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Singapore — As the global economy battles the deadly COVID-19 pandemic, all eyes are on China and the rate at which its economy returns to business.

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China on Friday reported a contraction of 6.8% in its Q1 GDP and all data pointed to the deepest quarterly year-on-year contraction since the reform era began in the late 1970s.

But some key Q1 economic indicators such as fixed-asset investment, industry production, and completed building floor space suggest that economic activity improved in March from January-February.

China's fixed asset investment fell by 16.1% year on year over January-March, compared with a drop of 24.5% in the first two months of the year. Meanwhile, floor space of buildings completed, an important indicator for aluminum consumption, came up to 155.57 million sq m over January-March, down 15.8% from a year earlier. The drop was 7.1 percentage points less than that in the first two months of the year.

Industry production fell 1.1% year on year in March, 12.4 percentage points less than the decline in January-February.

Commodity trends as observed by S&P Global Platts also indicate that the country is slowly but surely returning to business as usual.


** China's planned crude throughput in April is expected to recover to about 12.5 million b/d, about 90% of the level in January after falling by about 3.3 million b/d in February, a Platts survey showed.

** Gasoline and gasoil retail sales volumes as of April 10 recovered to over 90% of levels prior to the spread of COVID-19, a source with the country's largest refiner and retailer Sinopec said, adding that lockdowns in the country slashed the volume by a half in February.

** Traffic volume on highways across the country hit 34.93 million vehicles on April 12, up 21.91% year on year, according to the Ministry of Transportation. In comparison, on February 16, traffic volume on highways across the country was 5.42 million vehicles.

** Analysts expect gasoline and gasoil consumption to recover to 100% by end-April as people would prefer to drive than use public transport to avoid the pandemic.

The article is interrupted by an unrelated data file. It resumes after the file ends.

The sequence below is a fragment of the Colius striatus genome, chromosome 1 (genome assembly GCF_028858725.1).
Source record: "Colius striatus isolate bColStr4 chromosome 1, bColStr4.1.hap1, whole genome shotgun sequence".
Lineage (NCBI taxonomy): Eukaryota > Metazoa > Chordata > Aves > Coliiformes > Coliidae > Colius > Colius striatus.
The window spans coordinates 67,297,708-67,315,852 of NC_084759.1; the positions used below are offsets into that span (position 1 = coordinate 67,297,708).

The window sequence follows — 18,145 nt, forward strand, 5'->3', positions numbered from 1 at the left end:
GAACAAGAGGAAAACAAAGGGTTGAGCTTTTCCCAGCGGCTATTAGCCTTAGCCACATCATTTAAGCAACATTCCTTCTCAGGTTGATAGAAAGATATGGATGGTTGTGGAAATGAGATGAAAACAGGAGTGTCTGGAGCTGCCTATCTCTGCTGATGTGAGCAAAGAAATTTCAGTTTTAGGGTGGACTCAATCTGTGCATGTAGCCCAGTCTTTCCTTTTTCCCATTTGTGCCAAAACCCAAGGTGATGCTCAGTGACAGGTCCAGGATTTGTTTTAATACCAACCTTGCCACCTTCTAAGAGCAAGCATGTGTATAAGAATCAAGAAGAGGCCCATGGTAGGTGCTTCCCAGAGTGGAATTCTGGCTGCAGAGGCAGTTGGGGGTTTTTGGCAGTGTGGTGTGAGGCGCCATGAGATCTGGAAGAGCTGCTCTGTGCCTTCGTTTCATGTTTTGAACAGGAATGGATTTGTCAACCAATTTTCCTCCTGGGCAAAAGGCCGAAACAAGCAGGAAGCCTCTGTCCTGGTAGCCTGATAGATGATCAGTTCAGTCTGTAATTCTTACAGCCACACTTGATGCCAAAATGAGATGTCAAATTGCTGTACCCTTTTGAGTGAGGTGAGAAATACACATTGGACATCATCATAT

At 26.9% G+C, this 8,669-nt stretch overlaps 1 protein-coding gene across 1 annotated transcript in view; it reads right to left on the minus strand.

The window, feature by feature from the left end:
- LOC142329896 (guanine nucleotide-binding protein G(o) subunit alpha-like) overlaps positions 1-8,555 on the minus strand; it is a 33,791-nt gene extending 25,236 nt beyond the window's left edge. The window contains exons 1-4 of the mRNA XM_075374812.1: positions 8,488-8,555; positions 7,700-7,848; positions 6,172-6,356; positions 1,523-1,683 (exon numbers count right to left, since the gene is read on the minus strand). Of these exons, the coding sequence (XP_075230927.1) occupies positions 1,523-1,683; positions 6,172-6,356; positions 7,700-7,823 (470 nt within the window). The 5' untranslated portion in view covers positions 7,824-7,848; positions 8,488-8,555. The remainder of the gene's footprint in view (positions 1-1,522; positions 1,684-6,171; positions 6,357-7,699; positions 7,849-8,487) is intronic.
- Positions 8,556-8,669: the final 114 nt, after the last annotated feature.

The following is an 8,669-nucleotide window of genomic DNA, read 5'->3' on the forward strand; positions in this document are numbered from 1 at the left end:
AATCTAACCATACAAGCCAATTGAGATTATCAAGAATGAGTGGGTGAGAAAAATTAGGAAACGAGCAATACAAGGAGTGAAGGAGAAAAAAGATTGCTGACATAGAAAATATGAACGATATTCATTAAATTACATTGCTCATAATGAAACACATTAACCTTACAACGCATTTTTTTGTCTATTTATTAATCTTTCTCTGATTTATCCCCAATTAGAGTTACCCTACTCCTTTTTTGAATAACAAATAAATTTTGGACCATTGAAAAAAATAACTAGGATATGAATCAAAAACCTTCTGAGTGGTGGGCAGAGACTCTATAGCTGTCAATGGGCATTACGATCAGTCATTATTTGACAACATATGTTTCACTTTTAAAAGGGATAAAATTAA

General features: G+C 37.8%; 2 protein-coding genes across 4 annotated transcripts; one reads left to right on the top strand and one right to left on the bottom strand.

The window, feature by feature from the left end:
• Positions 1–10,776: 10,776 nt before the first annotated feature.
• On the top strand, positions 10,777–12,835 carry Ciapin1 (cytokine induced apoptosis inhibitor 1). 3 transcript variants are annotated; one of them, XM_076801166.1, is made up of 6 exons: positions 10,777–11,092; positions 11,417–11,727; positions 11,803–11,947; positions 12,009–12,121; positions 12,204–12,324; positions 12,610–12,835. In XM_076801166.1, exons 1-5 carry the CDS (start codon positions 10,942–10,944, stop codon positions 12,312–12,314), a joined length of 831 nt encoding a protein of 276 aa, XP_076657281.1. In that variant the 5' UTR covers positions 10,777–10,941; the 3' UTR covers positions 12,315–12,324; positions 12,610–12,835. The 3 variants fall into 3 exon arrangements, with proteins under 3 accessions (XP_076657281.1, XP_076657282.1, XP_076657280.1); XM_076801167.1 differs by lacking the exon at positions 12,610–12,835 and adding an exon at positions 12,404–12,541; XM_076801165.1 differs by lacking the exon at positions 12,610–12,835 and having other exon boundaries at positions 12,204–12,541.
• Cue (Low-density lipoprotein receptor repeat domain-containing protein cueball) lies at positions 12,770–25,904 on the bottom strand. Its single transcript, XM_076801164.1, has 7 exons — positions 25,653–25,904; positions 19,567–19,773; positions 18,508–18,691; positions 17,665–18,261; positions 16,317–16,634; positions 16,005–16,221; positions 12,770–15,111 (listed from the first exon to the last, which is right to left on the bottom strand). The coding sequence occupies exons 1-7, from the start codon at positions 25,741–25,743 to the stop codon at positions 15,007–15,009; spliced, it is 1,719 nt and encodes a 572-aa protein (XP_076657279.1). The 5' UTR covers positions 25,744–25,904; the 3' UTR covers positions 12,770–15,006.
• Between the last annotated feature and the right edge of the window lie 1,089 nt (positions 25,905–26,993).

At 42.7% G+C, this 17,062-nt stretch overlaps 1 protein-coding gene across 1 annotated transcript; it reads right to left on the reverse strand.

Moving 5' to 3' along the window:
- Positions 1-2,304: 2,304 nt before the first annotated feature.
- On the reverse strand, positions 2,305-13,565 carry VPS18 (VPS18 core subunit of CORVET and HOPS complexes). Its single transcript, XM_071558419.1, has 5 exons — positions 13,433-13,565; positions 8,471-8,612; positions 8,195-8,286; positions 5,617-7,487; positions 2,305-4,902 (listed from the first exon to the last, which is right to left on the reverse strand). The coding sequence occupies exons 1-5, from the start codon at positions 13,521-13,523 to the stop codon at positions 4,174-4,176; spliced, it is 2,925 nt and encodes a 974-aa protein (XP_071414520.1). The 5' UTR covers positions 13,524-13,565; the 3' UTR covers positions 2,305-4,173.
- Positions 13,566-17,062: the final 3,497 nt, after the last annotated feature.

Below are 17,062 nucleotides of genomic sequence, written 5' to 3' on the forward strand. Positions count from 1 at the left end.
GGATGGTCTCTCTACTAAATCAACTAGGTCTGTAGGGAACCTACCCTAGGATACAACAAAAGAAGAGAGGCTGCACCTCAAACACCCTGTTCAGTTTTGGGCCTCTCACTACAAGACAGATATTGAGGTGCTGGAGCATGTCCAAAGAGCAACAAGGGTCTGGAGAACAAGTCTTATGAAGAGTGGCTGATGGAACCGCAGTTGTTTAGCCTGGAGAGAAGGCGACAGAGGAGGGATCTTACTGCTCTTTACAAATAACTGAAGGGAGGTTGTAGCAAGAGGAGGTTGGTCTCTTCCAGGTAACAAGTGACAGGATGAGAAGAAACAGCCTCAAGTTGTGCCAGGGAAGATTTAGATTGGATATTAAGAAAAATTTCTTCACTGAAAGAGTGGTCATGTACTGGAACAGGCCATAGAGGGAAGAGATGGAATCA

** Jet fuel consumption is, however, estimated to remain low as the number of daily flights, comprising domestic and international ones, averaged at 5,548 so far in April, around a third of 16,135 recorded in January but slightly up from 5,303 in February, VeriFlight data showed.

** Platts Analytics expects the decline in China's oil demand to ease to 7.2% year on year in Q2 from 12% in Q1. For 2020, Platts Analytics estimates the country's oil demand at 14.41 million b/d, down 2% year on year.


** China's natural gas consumption is expected to have reached around 90% of normal levels across the country in H1 April as industrial and commercial activities continue to recover, compared with 50%-60% in February and 70%-80% in March, according to domestic market sources.

** LNG truck sales hit 518 trucks/day from the CNOOC Tianjin terminal on April 1, slightly higher than normal levels of around 500 trucks/day during peak season, a source with knowledge of the matter said.

** China Gas, one of the major city gas operators, said its LNG sales have resumed to above 90% of normal levels in April, compared with around 50% in February and around 70% in March.

** Platts Analytics expects China's LNG imports to inch up 0.4% on the year in Q2 after seeing a year-on-year contraction of 2.3% in Q1 2020.

** China's propane dehydrogenation plants are expected to operate at an average rate of 82% in H1 April, up from 66% in January, 74% in February and 75% in March, JLC data showed.